- The Washington Times - Wednesday, May 26, 2004

The Bush administration’s war on terrorism has made the globe more dangerous, Amnesty International charged yesterday upon the release of its annual report on human rights in the world.

The report also argues that crackdowns on various armed groups by the United States and other governments constitutes the biggest assault on human rights and civil liberties in 50 years.

As in past years, the report lists a variety of state-sponsored human rights abuses in countries that regularly find their way into the report, including Sudan, Cuba, China, North Korea, Israel, Colombia, Mexico, Russia, and Saudi Arabia.

“To President Bush’s claim that the war on terror is making the world safer, we say he is sadly mistaken,” said William Schulz, executive director of Amnesty International USA.

“It is clear that the way the war on terror is being conducted today is not making us safer. It is, in fact, a failure. It is making the world more dangerous.”

The report, prepared by Amnesty’s staff, says the number of armed groups operating in the world has increased 17 percent, from 132 to 154 in the past two years. More than one-third of the groups listed are Muslim extremist organizations.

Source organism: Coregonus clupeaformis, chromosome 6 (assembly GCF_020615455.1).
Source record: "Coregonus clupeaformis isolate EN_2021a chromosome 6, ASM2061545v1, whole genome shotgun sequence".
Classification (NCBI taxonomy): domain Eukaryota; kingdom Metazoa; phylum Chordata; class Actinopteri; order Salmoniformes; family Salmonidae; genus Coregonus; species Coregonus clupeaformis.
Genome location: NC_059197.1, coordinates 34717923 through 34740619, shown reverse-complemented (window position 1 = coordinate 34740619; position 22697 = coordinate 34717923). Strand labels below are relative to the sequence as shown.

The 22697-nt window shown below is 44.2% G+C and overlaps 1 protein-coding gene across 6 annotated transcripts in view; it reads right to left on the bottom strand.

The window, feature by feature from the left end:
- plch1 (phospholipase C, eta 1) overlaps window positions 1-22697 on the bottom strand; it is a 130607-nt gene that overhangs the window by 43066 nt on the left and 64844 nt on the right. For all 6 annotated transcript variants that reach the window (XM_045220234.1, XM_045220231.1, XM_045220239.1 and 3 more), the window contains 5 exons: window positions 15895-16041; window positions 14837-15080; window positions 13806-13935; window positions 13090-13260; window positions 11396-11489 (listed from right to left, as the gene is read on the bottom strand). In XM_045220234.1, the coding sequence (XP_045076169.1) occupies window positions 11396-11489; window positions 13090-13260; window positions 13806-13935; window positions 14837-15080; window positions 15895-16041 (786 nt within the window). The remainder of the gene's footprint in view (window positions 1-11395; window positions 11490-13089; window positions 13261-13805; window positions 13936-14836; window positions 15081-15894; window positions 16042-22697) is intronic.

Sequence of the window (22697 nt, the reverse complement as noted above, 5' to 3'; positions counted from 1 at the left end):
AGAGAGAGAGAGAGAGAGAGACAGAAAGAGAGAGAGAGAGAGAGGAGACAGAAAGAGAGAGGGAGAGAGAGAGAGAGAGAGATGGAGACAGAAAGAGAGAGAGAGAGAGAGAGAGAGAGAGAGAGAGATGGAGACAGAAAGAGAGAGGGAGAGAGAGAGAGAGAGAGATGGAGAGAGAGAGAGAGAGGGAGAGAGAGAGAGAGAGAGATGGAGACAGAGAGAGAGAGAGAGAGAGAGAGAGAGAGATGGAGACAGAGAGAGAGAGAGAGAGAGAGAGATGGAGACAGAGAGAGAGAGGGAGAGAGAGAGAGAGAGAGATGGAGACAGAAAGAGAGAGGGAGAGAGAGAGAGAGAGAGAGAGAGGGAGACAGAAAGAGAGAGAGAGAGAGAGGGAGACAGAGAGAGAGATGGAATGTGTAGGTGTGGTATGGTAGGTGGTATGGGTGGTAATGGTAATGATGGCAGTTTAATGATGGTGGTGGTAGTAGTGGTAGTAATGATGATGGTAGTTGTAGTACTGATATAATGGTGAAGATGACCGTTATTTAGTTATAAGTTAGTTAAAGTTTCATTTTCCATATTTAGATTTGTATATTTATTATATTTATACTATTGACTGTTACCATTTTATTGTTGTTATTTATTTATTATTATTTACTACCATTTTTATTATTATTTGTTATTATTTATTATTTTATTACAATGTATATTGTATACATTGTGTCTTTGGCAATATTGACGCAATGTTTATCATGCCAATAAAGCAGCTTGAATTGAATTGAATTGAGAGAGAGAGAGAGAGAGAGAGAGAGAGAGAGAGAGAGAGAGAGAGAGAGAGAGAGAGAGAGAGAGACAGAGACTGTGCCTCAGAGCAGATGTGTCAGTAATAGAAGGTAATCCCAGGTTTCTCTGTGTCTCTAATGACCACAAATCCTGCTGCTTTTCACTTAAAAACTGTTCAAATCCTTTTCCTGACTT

The report also quotes the Atlantic Monthly, which said al Qaeda has committed nearly twice as many terrorist acts since September 11, 2001, as it did in the previous five years.

This contradicts the conclusion reached by the U.S. State Department’s “Patterns of Global Terrorism” 2003 report released April 29.

That report counted just 190 terrorist attacks in 2003, down from 198 attacks reported in 2002 and 346 attacks in 2001. That State Department report used different criteria to define terrorism and did not count attacks on coalition forces in Iraq.

Jessica Stern, terrorism expert at Harvard’s Kennedy School of Government and the author of “Terror in the Name of God: Why Religious Militants Kill,” offered yet another set of figures at the Amnesty press conference yesterday.

She cited a Rand Corp. study showing that 2,303 terrorist acts were committed worldwide in the two years before the September 11, 2001, attacks, compared with 4,422 terrorist acts in the two years after the attacks.

“The war on terrorism has not reduced the threat of terrorism. The numbers have gone up,” she said.

She also said a primary motivation of religious terrorists is assuage the “humiliation” they think they have endured at the hands of the Christian West.

In that regard, photos of Iraqi detainees being sexually humiliated at Abu Ghraib prison will only feed their anger, she said.

“We are in a race with radical clerics who are seeking to use our actions to help mobilize new recruits.”

It was the second report from an international organization in as many days concluding that the world has become less safe since September 11, 2001.

On Tuesday, the London-based International Institute of Strategic Studies said there are more than 18,000 al Qaeda members scattered throughout the world and that the wars in Afghanistan and Iraq might have boosted the group’s recruiting drives.

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